Trump gave this explanation Thursday to a Nevada TV interviewer for some of his past insults of women, which polls show have cost him support with female voters:
“A lot of that was done for the purpose of entertainment,” he responded. “There’s nobody that has more respect for women than I do.”
That doesn’t quite explain why he’s kept it up since becoming a candidate, such as his “bimbo” retweet at Fox News’ Megyn Kelly, his double-down put-down about a former Miss Universe’s weight and — during the Hofstra debate — his “She deserves it” defense of calling Rosie O’Donnell a “pig” and “slob.”
As it happens, there was a chance encounter Wednesday night at Manhattan’s Nobu restaurant between O’Donnell and the candidate’s daughter Ivanka, who has tried to repair his image with women.
O’Donnell tweeted afterward: “@IvankaTrump... i thank u 4 listening - mother 2 mother ...my best 2 u.”
Before Twitter, one of Trump’s top forums for expounding on everything from women to the Iraq War was “The Howard Stern Show.” Its archives have been a mother lode for 2016 political researchers.
Shock jock Stern would goad Trump into saying outrageous things and the attention-loving mogul would eagerly play along, according to a retrospective on their on-air relationship by Politico.
The take-away: Debate 2 preview
There will be a taste of the unpredictable in the second presidential debate Sunday night because half the questions will come from an audience of uncommitted voters picked by the nonpartisan Gallup Organization.
Both candidates risk spontaneous error in the town hall format — and both have a shot at the prized moment where they visibly win someone over with a convincing reply, writes Newsday’s Dan Janison.
Meet them in St. Louis
Trump and his allies say he plans to stay focused on policy, and not attacks, in the St. Louis debate, The Washington Post reports. In an email to The New York Post’s Page Six, Trump said, “I want to win this election on my policies for the future, not Bill Clinton’s past.”
One of Trump’s coaches is New Jersey Gov. Chris Christie, a veteran of raucous Garden State town halls.
Clinton mined her first debate for Trump clips to use against him in ads and will be looking to do likewise again, The Washington Post said.
Clinton emails and the White House spin
The president's office kept close contact with Clinton's formative presidential campaign in early 2015 her e-mail problems and Congressional probes, according to documents obtained by the Republican National Committee and partially released to the Wall Street Journal.
At one point the White House communications director asked her peer at the State Department to see if Secretary of State John Kerry could avoid reporters' questions about her now-famous use of a private server.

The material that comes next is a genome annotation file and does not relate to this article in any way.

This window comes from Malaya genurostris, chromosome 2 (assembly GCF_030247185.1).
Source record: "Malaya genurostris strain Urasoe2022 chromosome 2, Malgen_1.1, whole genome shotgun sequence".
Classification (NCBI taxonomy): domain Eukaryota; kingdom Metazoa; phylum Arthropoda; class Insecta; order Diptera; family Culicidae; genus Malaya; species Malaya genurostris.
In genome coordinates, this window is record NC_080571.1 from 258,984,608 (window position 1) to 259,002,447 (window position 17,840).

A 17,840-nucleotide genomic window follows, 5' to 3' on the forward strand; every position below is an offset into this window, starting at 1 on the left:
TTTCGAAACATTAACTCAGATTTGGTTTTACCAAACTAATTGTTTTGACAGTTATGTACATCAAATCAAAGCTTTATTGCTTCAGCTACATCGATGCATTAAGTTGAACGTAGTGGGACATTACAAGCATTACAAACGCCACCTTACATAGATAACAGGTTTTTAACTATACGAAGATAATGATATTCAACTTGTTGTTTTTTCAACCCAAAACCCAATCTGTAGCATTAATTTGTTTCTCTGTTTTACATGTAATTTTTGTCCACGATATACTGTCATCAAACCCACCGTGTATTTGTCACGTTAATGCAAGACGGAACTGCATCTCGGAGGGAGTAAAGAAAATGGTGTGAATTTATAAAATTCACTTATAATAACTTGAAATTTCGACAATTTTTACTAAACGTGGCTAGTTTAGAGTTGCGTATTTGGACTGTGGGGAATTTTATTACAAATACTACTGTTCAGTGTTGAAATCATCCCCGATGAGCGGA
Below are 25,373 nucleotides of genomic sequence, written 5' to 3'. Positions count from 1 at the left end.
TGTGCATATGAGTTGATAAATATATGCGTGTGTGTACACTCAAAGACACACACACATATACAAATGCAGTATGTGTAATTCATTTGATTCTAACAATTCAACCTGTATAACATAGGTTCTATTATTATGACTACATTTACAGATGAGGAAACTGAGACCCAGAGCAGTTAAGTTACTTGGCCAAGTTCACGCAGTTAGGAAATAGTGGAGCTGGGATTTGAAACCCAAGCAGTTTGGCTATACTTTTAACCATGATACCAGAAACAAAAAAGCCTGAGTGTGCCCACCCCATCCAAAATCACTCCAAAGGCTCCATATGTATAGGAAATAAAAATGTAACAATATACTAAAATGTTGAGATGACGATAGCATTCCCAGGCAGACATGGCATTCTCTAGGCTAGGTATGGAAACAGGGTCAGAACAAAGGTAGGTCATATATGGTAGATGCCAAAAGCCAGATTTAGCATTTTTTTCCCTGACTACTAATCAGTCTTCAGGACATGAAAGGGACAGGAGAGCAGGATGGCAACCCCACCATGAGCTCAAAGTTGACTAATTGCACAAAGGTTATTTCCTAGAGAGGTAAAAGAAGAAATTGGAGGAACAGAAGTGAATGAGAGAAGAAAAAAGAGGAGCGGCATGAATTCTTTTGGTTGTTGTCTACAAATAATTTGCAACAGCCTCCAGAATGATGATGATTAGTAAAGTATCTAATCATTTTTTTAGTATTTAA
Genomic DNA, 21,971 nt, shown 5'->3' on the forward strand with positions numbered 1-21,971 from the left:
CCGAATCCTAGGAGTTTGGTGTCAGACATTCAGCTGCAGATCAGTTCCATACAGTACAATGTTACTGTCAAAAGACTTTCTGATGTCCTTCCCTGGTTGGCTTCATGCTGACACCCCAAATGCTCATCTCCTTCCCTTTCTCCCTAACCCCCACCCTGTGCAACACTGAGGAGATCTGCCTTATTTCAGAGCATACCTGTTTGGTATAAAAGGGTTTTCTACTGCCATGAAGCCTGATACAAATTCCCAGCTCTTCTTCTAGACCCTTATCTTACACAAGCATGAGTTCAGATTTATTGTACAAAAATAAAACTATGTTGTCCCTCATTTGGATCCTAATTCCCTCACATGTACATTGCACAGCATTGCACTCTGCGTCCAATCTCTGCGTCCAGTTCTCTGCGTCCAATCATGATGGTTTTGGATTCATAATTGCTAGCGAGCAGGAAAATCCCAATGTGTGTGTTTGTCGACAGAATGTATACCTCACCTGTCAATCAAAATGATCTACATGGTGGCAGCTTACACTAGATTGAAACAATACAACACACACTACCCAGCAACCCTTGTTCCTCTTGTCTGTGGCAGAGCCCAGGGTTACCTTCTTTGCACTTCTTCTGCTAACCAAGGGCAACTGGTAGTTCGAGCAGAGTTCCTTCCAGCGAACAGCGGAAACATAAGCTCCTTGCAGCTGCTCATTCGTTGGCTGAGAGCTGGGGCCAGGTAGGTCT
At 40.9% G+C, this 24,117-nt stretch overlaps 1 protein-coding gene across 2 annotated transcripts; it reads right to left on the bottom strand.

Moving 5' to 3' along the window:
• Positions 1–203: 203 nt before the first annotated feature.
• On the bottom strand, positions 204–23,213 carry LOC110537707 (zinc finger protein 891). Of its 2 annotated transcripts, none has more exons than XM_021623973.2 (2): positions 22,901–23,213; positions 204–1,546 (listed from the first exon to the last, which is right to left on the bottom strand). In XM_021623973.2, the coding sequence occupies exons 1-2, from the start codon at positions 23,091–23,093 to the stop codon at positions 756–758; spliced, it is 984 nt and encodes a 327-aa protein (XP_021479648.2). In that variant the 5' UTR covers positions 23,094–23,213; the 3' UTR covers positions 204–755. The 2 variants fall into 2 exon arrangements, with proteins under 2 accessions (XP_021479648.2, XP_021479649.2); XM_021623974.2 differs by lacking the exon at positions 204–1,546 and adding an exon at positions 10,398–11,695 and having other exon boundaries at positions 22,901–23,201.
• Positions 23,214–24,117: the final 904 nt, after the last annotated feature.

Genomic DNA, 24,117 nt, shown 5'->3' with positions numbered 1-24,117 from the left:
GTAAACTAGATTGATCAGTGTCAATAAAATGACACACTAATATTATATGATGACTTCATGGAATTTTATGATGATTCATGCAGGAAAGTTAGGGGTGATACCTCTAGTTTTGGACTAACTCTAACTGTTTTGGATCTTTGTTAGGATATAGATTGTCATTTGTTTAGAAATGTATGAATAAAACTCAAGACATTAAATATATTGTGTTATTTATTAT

Eye of the storm
The threat to Florida, a critical swing state, from Hurricane Matthew created treacherous conditions for campaign strategists.
Earlier this week, Clinton’s campaign bought ads to air in Florida on The Weather Channel, which figured to get a spike in viewers. On Thursday, the brain trust thought better of it and asked that the ads be delayed until the storm passes.
“This is a colossally huge and unforced error by the Clinton camp. Insensitive,” tweeted a former aide to former Gov. Jeb Bush’s unsuccessful presidential campaign.
Clinton’s campaign also asked Republican Gov. Rick Scott and other Florida officials to extend the state’s Tuesday voter registration deadline because of the storm, but the governor rebuffed that request.
Immigration ban for who?
The Muslim immigration ban Trump proposed last year no longer exists, running mate Mike Pence said Thursday — it’s now a suspension of immigration from “countries that have been so compromised by terrorism that we can’t know for certain who those people are.”
But Trump has never abandoned his original plan, even though he stopped using the word “Muslim,” The Washington Post says. His campaign website still shows his call for “a total and complete shutdown of Muslims entering the United States.”
More clearly, Trump has now changed his position on what was wrong with audio equipment in the first debate against Clinton.
What else is happening
- The New York State Republican Party is paying for Trump mailings in Iowa, Colorado, Pennsylvania and Ohio, the Times Union of Albany reported. Trump has a better shot in those battleground states than in New York.
- House Speaker Paul Ryan, whose relationship with Trump is rocky, will appear with him Saturday at an annual fall festival in Wisconsin.
- GOP defections continue as 30 former Republican Congressmen come out against Trump, including New Yorkers Sherwood Boehlert and Amo Houghton, Jr.
- Trump surrogate Rudy Giuliani’s daughter, Caroline, says on her Facebook page that she is pro-Clinton. “My dad knows ... and is fully comfortable with it and thinks I have a right to my opinion,” she told Politico.
- Michelle Obama’s surrogate appearances for Clinton match where Democrats are most concerned about turnout among young and African-American voters — North Carolina, Virginia and Pennsylvania, The New York Times says.
- President Barack Obama’s approval rating is 55% in a new CNN/ORC poll, the highest mark of his second term. That’s good news for Clinton, his hoped-for successor.
- Tim Kaine criticized Libertarian candidate Gary Johnson for equating the targeting of noncombatants by the Syrian government with accidental bombings of civilians by U.S.-backed forces as “incredibly disrespectful to the troops.”
- Johnson's stumbles may be to Clinton's benefit -- if you presume as some poll interpretations suggested that he was likely to take more votes from her than from Trump.
- Despite new voter-ID laws, the Justice Department is cutting back on observers inside polling stations this year, the Washington Post reports.